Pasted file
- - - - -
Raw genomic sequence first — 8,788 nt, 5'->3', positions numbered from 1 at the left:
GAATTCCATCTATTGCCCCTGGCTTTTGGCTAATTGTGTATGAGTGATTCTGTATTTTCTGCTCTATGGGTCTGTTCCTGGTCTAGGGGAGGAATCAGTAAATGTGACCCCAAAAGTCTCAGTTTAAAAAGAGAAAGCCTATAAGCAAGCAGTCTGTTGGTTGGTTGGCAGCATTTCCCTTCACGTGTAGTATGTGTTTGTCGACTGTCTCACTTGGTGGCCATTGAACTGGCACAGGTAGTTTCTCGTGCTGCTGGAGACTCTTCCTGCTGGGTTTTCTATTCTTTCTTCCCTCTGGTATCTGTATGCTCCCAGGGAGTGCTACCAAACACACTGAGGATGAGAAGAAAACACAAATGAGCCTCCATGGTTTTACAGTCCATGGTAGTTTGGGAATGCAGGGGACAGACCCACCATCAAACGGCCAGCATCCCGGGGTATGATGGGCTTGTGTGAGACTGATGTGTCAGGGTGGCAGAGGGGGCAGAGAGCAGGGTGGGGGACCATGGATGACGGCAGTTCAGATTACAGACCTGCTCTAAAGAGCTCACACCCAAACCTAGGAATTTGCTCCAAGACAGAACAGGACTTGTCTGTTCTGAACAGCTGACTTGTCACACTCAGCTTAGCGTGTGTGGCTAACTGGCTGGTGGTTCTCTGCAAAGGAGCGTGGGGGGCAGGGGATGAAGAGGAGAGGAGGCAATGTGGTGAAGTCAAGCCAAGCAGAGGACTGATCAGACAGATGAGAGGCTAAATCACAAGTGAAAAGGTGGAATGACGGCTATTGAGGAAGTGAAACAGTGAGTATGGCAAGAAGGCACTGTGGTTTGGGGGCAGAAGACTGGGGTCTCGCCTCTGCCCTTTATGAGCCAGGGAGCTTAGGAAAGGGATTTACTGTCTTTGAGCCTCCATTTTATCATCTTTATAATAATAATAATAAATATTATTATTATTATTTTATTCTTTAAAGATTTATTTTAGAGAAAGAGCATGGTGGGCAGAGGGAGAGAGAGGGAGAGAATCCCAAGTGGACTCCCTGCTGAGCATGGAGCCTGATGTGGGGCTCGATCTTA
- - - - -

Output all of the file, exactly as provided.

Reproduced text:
Raw genomic sequence first — 8,788 nt, 5'->3', positions numbered from 1 at the left:
GAATTCCATCTATTGCCCCTGGCTTTTGGCTAATTGTGTATGAGTGATTCTGTATTTTCTGCTCTATGGGTCTGTTCCTGGTCTAGGGGAGGAATCAGTAAATGTGACCCCAAAAGTCTCAGTTTAAAAAGAGAAAGCCTATAAGCAAGCAGTCTGTTGGTTGGTTGGCAGCATTTCCCTTCACGTGTAGTATGTGTTTGTCGACTGTCTCACTTGGTGGCCATTGAACTGGCACAGGTAGTTTCTCGTGCTGCTGGAGACTCTTCCTGCTGGGTTTTCTATTCTTTCTTCCCTCTGGTATCTGTATGCTCCCAGGGAGTGCTACCAAACACACTGAGGATGAGAAGAAAACACAAATGAGCCTCCATGGTTTTACAGTCCATGGTAGTTTGGGAATGCAGGGGACAGACCCACCATCAAACGGCCAGCATCCCGGGGTATGATGGGCTTGTGTGAGACTGATGTGTCAGGGTGGCAGAGGGGGCAGAGAGCAGGGTGGGGGACCATGGATGACGGCAGTTCAGATTACAGACCTGCTCTAAAGAGCTCACACCCAAACCTAGGAATTTGCTCCAAGACAGAACAGGACTTGTCTGTTCTGAACAGCTGACTTGTCACACTCAGCTTAGCGTGTGTGGCTAACTGGCTGGTGGTTCTCTGCAAAGGAGCGTGGGGGGCAGGGGATGAAGAGGAGAGGAGGCAATGTGGTGAAGTCAAGCCAAGCAGAGGACTGATCAGACAGATGAGAGGCTAAATCACAAGTGAAAAGGTGGAATGACGGCTATTGAGGAAGTGAAACAGTGAGTATGGCAAGAAGGCACTGTGGTTTGGGGGCAGAAGACTGGGGTCTCGCCTCTGCCCTTTATGAGCCAGGGAGCTTAGGAAAGGGATTTACTGTCTTTGAGCCTCCATTTTATCATCTTTATAATAATAATAATAAATATTATTATTATTATTTTATTCTTTAAAGATTTATTTTAGAGAAAGAGCATGGTGGGCAGAGGGAGAGAGAGGGAGAGAATCCCAAGTGGACTCCCTGCTGAGCATGGAGCCTGATGTGGGGCTCGATCTTA